Though the case of growing the buffer layer 4 made of GaN is mentioned in the first step shown in FIG. 1A, the buffer layer 4 made of AlN instead of GaN may be grown. In this case, the MOVPE method can be used. Specifically, after the reaction vessel is sufficiently evacuated, hydrogen, as a carrier gas, and trimethyl aluminum (TMA) and ammonia (NH3), as material gases, are introduced at a normal pressure in a state where the GaAs substrate 2 is heated and held at a temperature of about 550 C. to about 700 C. when the GaAs (111)A substrate is employed, and also at a temperature of about 550 C. to about 700 C. when the GaAs(111)B substrate is employed. Upon such a treatment, a buffer layer made of AlN having a thickness of about 100 angstroms to about 1000 angstroms is formed on the GaAs substrate 2.

Second Embodiment

The GaN single crystal substrate in accordance with a second embodiment and a method of making the same will be explained with reference to the manufacturing step charts of FIGS. 6A to 6D.

Initially, in the first step shown in FIG. 6A, a mask layer 8 made of SiN or SiO2 is directly formed on a GaAs substrate 2. For forming the mask layer 8, an SiN film or SiO2 film having a thickness of about 100 nm to about 500 nm is formed by plasma CVD or the like, and this SiN film or SiO2 film is patterned by photolithography technique.

FIG. 7 is a plan view of the wafer in the first step shown in FIG. 6A. As shown in FIGS. 6A and 7, the mask layer 8 of this embodiment is also formed with a plurality of stripe windows 10 shaped like stripes as in the first embodiment. The stripe windows 10 are formed so as to extend in the <11-2> direction of the GaAs substrate 2. The arrows in FIG. 7 indicate the crystal orientations of the GaAs substrate 2.

After the mask layer 8 is formed, the second step shown in FIG. 6B is taken, so as to form a buffer layer 24 on the GaAs substrate 2 within the stripe windows 10. As in the first embodiment, the buffer layer 24 can be formed by the HVPE method, organic metal chloride vapor phase growth method, MOCVD method, and the like. The thickness of the buffer layer 24 is preferably about 50 nm to about 120 nm.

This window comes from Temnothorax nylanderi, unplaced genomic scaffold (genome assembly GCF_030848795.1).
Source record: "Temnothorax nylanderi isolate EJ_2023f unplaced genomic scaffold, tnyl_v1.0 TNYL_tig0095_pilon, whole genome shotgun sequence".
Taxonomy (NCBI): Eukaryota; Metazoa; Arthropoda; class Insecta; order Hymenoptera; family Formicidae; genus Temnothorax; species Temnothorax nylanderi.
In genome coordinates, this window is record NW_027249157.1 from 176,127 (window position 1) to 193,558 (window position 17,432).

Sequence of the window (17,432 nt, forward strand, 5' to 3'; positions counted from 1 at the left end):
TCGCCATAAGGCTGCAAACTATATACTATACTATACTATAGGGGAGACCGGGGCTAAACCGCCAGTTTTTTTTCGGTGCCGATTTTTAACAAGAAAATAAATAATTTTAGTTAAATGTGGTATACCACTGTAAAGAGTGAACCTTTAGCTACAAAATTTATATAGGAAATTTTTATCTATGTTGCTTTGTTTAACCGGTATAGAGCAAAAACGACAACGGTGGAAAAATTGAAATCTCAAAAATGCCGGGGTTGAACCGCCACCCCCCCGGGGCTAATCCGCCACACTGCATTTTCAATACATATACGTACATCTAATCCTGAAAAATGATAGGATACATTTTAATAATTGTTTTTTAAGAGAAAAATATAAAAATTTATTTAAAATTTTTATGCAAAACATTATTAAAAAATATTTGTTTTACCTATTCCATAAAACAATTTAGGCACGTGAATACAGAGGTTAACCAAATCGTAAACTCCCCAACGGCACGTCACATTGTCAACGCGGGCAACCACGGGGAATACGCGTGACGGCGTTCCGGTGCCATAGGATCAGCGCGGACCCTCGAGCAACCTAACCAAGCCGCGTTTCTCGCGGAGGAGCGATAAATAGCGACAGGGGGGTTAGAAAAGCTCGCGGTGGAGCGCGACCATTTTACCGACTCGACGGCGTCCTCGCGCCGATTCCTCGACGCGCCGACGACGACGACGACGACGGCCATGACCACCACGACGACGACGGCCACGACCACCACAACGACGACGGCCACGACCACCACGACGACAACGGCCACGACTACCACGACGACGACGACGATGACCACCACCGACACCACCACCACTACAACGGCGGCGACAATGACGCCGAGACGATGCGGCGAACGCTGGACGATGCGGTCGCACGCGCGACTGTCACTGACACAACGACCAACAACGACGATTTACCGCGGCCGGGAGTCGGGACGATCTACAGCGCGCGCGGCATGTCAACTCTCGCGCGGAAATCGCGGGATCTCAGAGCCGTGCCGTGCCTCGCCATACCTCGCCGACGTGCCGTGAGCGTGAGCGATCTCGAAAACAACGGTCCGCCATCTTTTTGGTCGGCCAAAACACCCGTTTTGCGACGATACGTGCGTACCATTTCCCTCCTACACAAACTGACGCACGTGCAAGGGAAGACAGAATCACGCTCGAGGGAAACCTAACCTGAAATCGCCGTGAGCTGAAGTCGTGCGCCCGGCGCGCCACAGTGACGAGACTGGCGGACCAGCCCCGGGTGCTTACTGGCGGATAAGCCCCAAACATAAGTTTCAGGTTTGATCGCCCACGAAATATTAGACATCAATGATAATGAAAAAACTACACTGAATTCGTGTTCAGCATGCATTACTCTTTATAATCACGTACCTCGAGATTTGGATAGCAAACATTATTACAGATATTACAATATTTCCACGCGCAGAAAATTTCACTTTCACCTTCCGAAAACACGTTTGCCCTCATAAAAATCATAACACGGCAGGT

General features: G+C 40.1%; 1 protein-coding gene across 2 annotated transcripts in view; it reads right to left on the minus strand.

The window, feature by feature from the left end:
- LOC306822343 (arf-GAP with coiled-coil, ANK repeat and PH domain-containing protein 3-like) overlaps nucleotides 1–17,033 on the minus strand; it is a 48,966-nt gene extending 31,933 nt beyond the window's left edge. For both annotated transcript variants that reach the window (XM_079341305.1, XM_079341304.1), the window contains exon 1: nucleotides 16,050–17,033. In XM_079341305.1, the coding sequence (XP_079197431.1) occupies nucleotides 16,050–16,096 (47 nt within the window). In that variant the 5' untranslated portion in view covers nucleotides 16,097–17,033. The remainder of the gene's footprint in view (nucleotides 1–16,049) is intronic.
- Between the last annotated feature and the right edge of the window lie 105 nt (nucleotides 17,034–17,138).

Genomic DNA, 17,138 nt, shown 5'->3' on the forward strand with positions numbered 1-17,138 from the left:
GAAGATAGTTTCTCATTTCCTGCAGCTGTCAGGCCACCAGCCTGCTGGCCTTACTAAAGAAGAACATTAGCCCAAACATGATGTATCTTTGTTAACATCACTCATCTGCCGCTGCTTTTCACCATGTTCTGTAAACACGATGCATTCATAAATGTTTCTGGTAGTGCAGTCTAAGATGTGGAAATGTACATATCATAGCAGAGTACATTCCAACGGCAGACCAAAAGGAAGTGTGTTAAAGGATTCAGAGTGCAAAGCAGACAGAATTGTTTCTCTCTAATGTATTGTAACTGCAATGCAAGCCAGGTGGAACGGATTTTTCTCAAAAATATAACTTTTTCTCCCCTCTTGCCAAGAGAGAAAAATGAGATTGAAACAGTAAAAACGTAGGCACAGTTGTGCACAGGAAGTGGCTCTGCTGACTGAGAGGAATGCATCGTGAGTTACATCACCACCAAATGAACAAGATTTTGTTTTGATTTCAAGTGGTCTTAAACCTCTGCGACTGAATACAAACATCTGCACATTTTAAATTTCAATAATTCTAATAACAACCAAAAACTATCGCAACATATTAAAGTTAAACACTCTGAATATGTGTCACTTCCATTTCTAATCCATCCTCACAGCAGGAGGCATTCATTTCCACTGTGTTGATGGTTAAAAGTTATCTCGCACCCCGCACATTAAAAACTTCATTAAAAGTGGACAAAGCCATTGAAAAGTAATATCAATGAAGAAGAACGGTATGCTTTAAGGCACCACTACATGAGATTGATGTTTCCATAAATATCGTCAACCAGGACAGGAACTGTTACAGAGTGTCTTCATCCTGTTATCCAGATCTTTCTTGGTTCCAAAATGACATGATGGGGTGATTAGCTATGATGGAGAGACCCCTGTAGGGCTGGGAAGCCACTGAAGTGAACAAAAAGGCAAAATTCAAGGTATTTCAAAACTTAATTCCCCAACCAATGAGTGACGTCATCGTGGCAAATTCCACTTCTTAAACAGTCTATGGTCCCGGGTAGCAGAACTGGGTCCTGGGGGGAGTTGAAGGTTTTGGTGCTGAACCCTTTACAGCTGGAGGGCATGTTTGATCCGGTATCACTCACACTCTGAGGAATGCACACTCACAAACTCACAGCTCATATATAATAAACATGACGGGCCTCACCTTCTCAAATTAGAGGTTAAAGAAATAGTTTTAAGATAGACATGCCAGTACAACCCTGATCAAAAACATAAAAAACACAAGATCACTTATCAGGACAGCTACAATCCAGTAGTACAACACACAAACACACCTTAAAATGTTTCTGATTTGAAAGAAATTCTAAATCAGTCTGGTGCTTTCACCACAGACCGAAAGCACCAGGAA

Subsequently, in the third step shown in FIG. 6C, an epitaxial layer 26 made of GaN is grown on the buffer layer 24. Preferably, the epitaxial layer 26 is grown to a thickness of about 150 μm to about 1000 μm by the HVPE method, organic metal chloride vapor phase growth method, MOCVD method, and the like as in the first embodiment. Also, in this case, the lateral growth of the epitaxial layer can reduce crystal defects of the epitaxial layer 26, such as those above the mask portion of the mask layer 8 and on the upper surface of the epitaxial layer 26 in particular.

Here, since the stripe windows 10 are formed so as to extend in the <11-2> direction of the GaAs substrate 2 as mentioned above, the widthwise direction of the stripe windows 10 and the <1-10> direction of the GaAs substrate 2 substantially align with each other. Since the GaN epitaxial layer grows in the <1-10> direction at a higher rate in general, the time required for adjacent parts of the epitaxial layer 26 to integrate with each other after starting the lateral growth is shortened. As a consequence, the growth rate of the epitaxial layer 26 increases.

It is not always necessary for the stripe windows 10 to extend in the <11-2> direction of the GaAs substrate 2. For example, they may be formed so as to extend in the <1-10> direction of the GaAs substrate 2.

After the epitaxial layer 26 is grown, the fourth step shown in FIG. 6D is taken, so as to eliminate the GaAs substrate 2, whereby a GaN single crystal substrate 27 of this embodiment is accomplished. An example of the method of eliminating the GaAs substrate 2 is etching. When subjected to wet etching with an ammonia type etching for about an hour, the GaAs substrate 2 can be eliminated. Also, the GaAs substrate may be subjected to wet etching with aqua regia. After the GaAs substrate 2 is eliminated, the surface where the GaAs substrate 2 has been eliminated, i.e., the lower surface of the mask layer 8 and buffer layer 24, may be subjected to grinding. Further, as in the first embodiment, the upper surface of the epitaxial layer 26 may be subjected to grinding.